You know when there are reality shows featuring toddlers in tiaras that there’s a problem. Still, like Orenstein, I tend to believe that girls will be girls, and boys will be boys. Why fight nature? But that doesn’t mean we need to harden the gender differences within our culture. More than anything, I think I share a belief with the author that children should be children. The author investigates her concerns like a master sleuth. More from the book description:
She visited Disneyland and the international toy fair, trolled American Girl Place and Pottery Barn Kids, and met beauty pageant parents with preschoolers tricked out like Vegas showgirls. She dissected the science, created an online avatar, and parsed the original fairy tales. The stakes turn out to be higher than she—or we—ever imagined: nothing less than the health, development, and futures of our girls.”
This is definitely a book I want to check out.
In another part of the forest, my smart eight-year-old grandnephew received a BB gun for Christmas. But that’s another story…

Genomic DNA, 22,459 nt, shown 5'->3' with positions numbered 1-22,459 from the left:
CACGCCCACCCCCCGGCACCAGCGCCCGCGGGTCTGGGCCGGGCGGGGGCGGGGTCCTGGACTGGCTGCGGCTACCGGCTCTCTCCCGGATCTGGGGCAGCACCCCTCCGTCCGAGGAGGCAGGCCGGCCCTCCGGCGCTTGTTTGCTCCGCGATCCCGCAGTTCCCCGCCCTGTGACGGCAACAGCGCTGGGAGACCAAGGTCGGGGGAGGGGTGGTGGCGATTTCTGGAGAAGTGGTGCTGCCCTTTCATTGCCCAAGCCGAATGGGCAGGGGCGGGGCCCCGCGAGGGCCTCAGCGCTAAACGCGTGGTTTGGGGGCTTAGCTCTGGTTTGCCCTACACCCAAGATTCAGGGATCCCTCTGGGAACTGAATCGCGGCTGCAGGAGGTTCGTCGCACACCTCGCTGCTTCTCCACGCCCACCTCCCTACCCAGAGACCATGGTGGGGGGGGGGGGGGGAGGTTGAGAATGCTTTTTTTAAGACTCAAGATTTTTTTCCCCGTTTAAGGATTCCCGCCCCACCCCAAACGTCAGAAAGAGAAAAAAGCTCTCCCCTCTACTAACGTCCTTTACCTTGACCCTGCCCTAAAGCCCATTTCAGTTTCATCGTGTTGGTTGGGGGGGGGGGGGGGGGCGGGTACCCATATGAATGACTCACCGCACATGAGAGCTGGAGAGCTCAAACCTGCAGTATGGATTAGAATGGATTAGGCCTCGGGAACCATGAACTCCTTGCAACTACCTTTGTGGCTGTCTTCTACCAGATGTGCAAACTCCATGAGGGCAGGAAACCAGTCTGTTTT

I adore my little niece and nephew. They are sweet, kind, intelligent children and they have loving parents who offer them unconditional love and who do a good job of teaching them right from wrong. It’s just that their “Great and Powerful Uncle Bill” (that’s how I sign my name in their gift books and greeting cards) tends to worry.
And before I leave you, here’s that YouTube video of young Riley ranting about pink toys.
It was just the facts, please, when it came to reading for my father. He loved non-fiction, particularly books and magazines on science and nature. He always questioned me and my sister about what attracted us to fiction. He enjoyed scripted television shows and movies, but he never liked reading short stories and novels. He equated “reading fiction” to “a waste of time.”
Published in book form now, In Praise of Reading and Fiction is Llosa’s tribute to fiction’s power to inspire individuals and whole societies, and to bridge the imaginary distances between different cultures: